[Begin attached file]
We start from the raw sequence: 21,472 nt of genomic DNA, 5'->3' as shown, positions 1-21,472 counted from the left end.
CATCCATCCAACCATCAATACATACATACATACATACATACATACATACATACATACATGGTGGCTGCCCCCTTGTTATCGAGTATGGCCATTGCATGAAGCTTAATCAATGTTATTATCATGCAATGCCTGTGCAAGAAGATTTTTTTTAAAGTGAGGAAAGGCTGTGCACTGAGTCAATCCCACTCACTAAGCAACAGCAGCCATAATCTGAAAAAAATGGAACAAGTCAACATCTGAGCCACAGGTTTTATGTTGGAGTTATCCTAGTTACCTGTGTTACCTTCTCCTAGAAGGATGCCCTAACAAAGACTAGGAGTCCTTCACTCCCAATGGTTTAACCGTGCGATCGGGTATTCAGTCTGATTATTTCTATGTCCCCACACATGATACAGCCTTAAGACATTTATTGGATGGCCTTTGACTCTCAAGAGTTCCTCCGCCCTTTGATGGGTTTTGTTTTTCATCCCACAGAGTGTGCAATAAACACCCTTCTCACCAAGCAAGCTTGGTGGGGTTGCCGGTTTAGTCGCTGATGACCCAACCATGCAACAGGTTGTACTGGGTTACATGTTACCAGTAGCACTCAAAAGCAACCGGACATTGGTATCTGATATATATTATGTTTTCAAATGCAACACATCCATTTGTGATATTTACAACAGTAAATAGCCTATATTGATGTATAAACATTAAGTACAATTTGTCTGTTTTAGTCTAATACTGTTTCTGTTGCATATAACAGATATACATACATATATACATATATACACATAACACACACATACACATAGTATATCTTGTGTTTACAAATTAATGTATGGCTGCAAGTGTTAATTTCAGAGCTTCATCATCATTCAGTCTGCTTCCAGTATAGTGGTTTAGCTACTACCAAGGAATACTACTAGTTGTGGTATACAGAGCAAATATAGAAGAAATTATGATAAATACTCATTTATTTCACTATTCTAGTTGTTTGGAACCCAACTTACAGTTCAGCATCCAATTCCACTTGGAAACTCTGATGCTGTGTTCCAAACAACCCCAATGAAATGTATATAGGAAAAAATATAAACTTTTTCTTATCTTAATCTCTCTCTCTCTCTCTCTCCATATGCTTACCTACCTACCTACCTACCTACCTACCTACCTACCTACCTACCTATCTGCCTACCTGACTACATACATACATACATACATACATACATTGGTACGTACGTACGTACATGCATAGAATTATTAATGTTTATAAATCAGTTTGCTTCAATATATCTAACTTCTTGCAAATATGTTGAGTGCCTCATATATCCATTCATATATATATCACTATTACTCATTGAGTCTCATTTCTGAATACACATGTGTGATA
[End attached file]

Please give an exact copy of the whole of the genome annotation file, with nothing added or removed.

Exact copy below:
We start from the raw sequence: 21,472 nt of genomic DNA, 5'->3' as shown, positions 1-21,472 counted from the left end.
CATCCATCCAACCATCAATACATACATACATACATACATACATACATACATACATACATGGTGGCTGCCCCCTTGTTATCGAGTATGGCCATTGCATGAAGCTTAATCAATGTTATTATCATGCAATGCCTGTGCAAGAAGATTTTTTTTAAAGTGAGGAAAGGCTGTGCACTGAGTCAATCCCACTCACTAAGCAACAGCAGCCATAATCTGAAAAAAATGGAACAAGTCAACATCTGAGCCACAGGTTTTATGTTGGAGTTATCCTAGTTACCTGTGTTACCTTCTCCTAGAAGGATGCCCTAACAAAGACTAGGAGTCCTTCACTCCCAATGGTTTAACCGTGCGATCGGGTATTCAGTCTGATTATTTCTATGTCCCCACACATGATACAGCCTTAAGACATTTATTGGATGGCCTTTGACTCTCAAGAGTTCCTCCGCCCTTTGATGGGTTTTGTTTTTCATCCCACAGAGTGTGCAATAAACACCCTTCTCACCAAGCAAGCTTGGTGGGGTTGCCGGTTTAGTCGCTGATGACCCAACCATGCAACAGGTTGTACTGGGTTACATGTTACCAGTAGCACTCAAAAGCAACCGGACATTGGTATCTGATATATATTATGTTTTCAAATGCAACACATCCATTTGTGATATTTACAACAGTAAATAGCCTATATTGATGTATAAACATTAAGTACAATTTGTCTGTTTTAGTCTAATACTGTTTCTGTTGCATATAACAGATATACATACATATATACATATATACACATAACACACACATACACATAGTATATCTTGTGTTTACAAATTAATGTATGGCTGCAAGTGTTAATTTCAGAGCTTCATCATCATTCAGTCTGCTTCCAGTATAGTGGTTTAGCTACTACCAAGGAATACTACTAGTTGTGGTATACAGAGCAAATATAGAAGAAATTATGATAAATACTCATTTATTTCACTATTCTAGTTGTTTGGAACCCAACTTACAGTTCAGCATCCAATTCCACTTGGAAACTCTGATGCTGTGTTCCAAACAACCCCAATGAAATGTATATAGGAAAAAATATAAACTTTTTCTTATCTTAATCTCTCTCTCTCTCTCTCTCCATATGCTTACCTACCTACCTACCTACCTACCTACCTACCTACCTACCTACCTATCTGCCTACCTGACTACATACATACATACATACATACATACATTGGTACGTACGTACGTACATGCATAGAATTATTAATGTTTATAAATCAGTTTGCTTCAATATATCTAACTTCTTGCAAATATGTTGAGTGCCTCATATATCCATTCATATATATATCACTATTACTCATTGAGTCTCATTTCTGAATACACATGTGTGATA